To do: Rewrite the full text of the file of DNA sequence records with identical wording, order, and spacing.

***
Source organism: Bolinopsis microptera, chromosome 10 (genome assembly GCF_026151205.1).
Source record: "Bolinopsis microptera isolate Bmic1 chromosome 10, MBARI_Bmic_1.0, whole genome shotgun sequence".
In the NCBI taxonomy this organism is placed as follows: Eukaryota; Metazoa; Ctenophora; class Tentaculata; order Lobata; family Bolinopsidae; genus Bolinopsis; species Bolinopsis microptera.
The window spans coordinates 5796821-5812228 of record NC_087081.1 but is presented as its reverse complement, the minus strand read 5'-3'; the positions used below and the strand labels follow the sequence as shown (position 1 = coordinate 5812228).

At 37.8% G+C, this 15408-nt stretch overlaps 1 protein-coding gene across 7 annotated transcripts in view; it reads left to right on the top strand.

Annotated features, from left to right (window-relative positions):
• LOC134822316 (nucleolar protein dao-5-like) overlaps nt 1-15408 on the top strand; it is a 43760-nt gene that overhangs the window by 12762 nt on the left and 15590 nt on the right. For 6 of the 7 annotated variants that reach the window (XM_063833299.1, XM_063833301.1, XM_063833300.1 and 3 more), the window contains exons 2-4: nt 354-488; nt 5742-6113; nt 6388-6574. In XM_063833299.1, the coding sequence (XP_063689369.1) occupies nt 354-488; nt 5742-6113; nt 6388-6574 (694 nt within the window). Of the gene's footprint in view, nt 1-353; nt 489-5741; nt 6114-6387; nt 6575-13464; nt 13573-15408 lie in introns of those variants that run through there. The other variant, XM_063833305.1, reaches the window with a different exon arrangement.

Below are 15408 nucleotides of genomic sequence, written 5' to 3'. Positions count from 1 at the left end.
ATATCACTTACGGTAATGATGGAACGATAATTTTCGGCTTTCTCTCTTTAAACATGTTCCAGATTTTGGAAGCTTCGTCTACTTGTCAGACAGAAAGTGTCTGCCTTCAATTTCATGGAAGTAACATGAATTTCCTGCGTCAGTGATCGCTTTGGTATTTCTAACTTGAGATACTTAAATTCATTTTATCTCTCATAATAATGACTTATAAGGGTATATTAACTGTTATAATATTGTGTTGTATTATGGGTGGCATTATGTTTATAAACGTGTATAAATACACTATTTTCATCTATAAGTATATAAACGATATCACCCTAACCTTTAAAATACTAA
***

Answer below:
Source organism: Bolinopsis microptera, chromosome 10 (genome assembly GCF_026151205.1).
Source record: "Bolinopsis microptera isolate Bmic1 chromosome 10, MBARI_Bmic_1.0, whole genome shotgun sequence".
In the NCBI taxonomy this organism is placed as follows: Eukaryota; Metazoa; Ctenophora; class Tentaculata; order Lobata; family Bolinopsidae; genus Bolinopsis; species Bolinopsis microptera.
The window spans coordinates 5796821-5812228 of record NC_087081.1 but is presented as its reverse complement, the minus strand read 5'-3'; the positions used below and the strand labels follow the sequence as shown (position 1 = coordinate 5812228).

At 37.8% G+C, this 15408-nt stretch overlaps 1 protein-coding gene across 7 annotated transcripts in view; it reads left to right on the top strand.

Annotated features, from left to right (window-relative positions):
• LOC134822316 (nucleolar protein dao-5-like) overlaps nt 1-15408 on the top strand; it is a 43760-nt gene that overhangs the window by 12762 nt on the left and 15590 nt on the right. For 6 of the 7 annotated variants that reach the window (XM_063833299.1, XM_063833301.1, XM_063833300.1 and 3 more), the window contains exons 2-4: nt 354-488; nt 5742-6113; nt 6388-6574. In XM_063833299.1, the coding sequence (XP_063689369.1) occupies nt 354-488; nt 5742-6113; nt 6388-6574 (694 nt within the window). Of the gene's footprint in view, nt 1-353; nt 489-5741; nt 6114-6387; nt 6575-13464; nt 13573-15408 lie in introns of those variants that run through there. The other variant, XM_063833305.1, reaches the window with a different exon arrangement.

Below are 15408 nucleotides of genomic sequence, written 5' to 3'. Positions count from 1 at the left end.
ATATCACTTACGGTAATGATGGAACGATAATTTTCGGCTTTCTCTCTTTAAACATGTTCCAGATTTTGGAAGCTTCGTCTACTTGTCAGACAGAAAGTGTCTGCCTTCAATTTCATGGAAGTAACATGAATTTCCTGCGTCAGTGATCGCTTTGGTATTTCTAACTTGAGATACTTAAATTCATTTTATCTCTCATAATAATGACTTATAAGGGTATATTAACTGTTATAATATTGTGTTGTATTATGGGTGGCATTATGTTTATAAACGTGTATAAATACACTATTTTCATCTATAAGTATATAAACGATATCACCCTAACCTTTAAAATACTAA